Extinction: Not the End of the World?

Extinction: Not the End of the World?

by Steve Parker
     
 

A highly readable introduction to the causes of extinction, the different types of extinction, and how relevant it is to the world today

More than 999 of every 1,000 species that have ever lived on the planet have become extinct. As part of evolution, extinction of the old allows emergence of the new. It is integral to the Earth's continually changing

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Overview

A highly readable introduction to the causes of extinction, the different types of extinction, and how relevant it is to the world today

More than 999 of every 1,000 species that have ever lived on the planet have become extinct. As part of evolution, extinction of the old allows emergence of the new. It is integral to the Earth's continually changing range and richness of life forms. This book discusses today's key issues, from biodiversity and conservation to the threat of human extinction, and explores the major extinction events of the past, explaining how scientists know all this. Throughout the book there are engaging extinction case studies from around the world showing, for example, how local extinctions such as the large blue butterfly can be reversed. Presenting the latest research in an accessible and engaging way, this is a complete introduction to an important and often complex subject.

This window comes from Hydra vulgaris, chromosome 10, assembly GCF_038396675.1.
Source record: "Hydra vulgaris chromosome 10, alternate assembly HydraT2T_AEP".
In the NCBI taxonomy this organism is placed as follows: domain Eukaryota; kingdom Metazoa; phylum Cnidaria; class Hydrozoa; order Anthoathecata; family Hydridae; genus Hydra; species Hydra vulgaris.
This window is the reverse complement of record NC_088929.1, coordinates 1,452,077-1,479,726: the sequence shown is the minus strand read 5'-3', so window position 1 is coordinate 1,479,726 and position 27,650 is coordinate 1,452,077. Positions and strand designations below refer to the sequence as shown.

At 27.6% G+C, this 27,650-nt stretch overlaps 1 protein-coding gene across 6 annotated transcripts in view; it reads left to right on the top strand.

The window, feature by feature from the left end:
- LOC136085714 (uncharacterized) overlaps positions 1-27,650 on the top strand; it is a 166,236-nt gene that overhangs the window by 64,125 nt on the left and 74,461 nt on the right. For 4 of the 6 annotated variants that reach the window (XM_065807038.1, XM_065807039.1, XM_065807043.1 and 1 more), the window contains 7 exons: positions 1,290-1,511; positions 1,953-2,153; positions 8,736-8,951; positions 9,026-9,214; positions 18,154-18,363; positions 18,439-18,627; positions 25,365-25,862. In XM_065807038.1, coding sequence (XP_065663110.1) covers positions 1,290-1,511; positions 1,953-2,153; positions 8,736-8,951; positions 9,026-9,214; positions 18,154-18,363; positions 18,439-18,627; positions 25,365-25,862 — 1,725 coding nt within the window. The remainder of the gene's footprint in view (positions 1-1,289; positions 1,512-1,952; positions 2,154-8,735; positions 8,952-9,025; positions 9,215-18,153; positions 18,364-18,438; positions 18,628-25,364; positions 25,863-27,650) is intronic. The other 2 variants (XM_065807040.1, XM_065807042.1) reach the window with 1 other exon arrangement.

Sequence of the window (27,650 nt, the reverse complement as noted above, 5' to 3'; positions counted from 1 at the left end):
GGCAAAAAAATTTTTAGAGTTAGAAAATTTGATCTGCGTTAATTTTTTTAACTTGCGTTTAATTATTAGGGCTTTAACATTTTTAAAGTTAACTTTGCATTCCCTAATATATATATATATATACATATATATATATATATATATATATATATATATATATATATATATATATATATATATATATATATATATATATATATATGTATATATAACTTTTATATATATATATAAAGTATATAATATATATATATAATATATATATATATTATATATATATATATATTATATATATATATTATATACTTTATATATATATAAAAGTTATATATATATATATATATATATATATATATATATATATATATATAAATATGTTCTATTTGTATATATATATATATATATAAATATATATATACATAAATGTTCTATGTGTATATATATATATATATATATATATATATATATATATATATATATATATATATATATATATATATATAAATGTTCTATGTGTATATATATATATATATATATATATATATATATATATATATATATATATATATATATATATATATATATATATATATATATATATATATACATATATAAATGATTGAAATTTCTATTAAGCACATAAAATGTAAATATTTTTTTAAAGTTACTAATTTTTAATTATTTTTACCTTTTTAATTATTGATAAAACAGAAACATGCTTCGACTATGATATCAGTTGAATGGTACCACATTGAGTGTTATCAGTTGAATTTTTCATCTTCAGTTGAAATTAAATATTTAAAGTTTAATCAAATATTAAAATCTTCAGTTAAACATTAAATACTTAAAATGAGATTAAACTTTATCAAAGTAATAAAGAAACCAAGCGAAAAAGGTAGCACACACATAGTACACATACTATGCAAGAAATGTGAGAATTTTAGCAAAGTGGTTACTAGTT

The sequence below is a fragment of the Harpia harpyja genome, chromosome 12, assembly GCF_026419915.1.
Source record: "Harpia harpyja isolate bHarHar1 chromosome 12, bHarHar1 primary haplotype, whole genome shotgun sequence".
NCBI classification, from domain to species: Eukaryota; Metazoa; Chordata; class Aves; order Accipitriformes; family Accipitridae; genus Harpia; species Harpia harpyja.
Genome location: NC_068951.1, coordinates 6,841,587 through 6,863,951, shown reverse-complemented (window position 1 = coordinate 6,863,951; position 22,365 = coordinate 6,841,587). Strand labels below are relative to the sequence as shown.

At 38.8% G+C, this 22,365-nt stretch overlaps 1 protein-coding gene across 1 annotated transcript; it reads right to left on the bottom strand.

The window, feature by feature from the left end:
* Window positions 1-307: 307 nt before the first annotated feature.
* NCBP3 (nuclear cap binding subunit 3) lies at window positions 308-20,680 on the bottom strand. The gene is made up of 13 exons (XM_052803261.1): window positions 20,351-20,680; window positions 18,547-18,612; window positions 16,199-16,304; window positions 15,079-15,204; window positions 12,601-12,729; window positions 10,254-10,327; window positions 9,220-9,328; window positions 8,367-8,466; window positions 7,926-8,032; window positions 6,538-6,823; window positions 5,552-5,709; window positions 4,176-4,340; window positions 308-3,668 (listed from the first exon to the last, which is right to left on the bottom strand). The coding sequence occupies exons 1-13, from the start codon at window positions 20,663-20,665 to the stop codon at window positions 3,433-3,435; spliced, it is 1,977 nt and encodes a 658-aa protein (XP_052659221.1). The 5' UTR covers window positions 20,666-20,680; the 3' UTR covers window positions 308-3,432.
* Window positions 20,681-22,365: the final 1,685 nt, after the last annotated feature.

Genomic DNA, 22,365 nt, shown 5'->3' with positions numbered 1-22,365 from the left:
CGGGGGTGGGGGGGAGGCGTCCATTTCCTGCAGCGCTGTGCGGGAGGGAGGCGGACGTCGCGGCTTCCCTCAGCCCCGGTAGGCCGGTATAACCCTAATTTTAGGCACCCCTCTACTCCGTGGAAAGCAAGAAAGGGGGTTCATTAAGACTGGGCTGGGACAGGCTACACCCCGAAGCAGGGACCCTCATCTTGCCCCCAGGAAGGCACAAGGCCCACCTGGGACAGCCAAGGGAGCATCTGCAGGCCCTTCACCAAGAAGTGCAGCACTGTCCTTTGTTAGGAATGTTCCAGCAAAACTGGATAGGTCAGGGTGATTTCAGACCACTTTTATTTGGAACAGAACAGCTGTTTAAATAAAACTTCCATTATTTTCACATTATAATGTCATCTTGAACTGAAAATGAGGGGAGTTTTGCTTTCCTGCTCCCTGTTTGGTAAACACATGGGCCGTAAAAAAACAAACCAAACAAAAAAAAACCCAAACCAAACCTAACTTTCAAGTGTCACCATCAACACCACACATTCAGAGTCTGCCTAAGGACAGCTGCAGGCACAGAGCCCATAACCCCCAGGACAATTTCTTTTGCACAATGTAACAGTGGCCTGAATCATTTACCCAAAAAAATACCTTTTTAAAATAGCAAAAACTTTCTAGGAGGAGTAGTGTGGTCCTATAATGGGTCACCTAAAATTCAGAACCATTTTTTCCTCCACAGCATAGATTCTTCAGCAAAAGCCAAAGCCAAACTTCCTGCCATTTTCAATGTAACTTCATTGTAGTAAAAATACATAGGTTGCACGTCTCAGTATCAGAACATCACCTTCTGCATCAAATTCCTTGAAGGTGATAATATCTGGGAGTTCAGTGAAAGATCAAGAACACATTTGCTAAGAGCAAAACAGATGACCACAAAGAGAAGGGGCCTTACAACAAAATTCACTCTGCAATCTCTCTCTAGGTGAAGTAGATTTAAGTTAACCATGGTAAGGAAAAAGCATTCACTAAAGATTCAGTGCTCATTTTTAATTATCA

Editorial Reviews

From the Publisher
"This is a very useful resource for both teachers and students...as well as anyone wanting some excellent information on extinctions, and extinction as a process." —Green Teacher

Product Details

ISBN-13:
9780565093211
Publisher:
Natural History Museum, London
Publication date:
10/01/2013
Pages:
96
Product dimensions:
8.50(w) x 11.00(h) x 0.40(d)

Meet the Author

Steve Parker is an author, editor, and consultant specializing in the natural world, biology, technology, and general sciences. He has written more than 250 books, including many children's nonfiction titles for DK Publishing, has worked on the staff at London's Natural History Museum, and is a senior scientific fellow of the Zoological Society of London.

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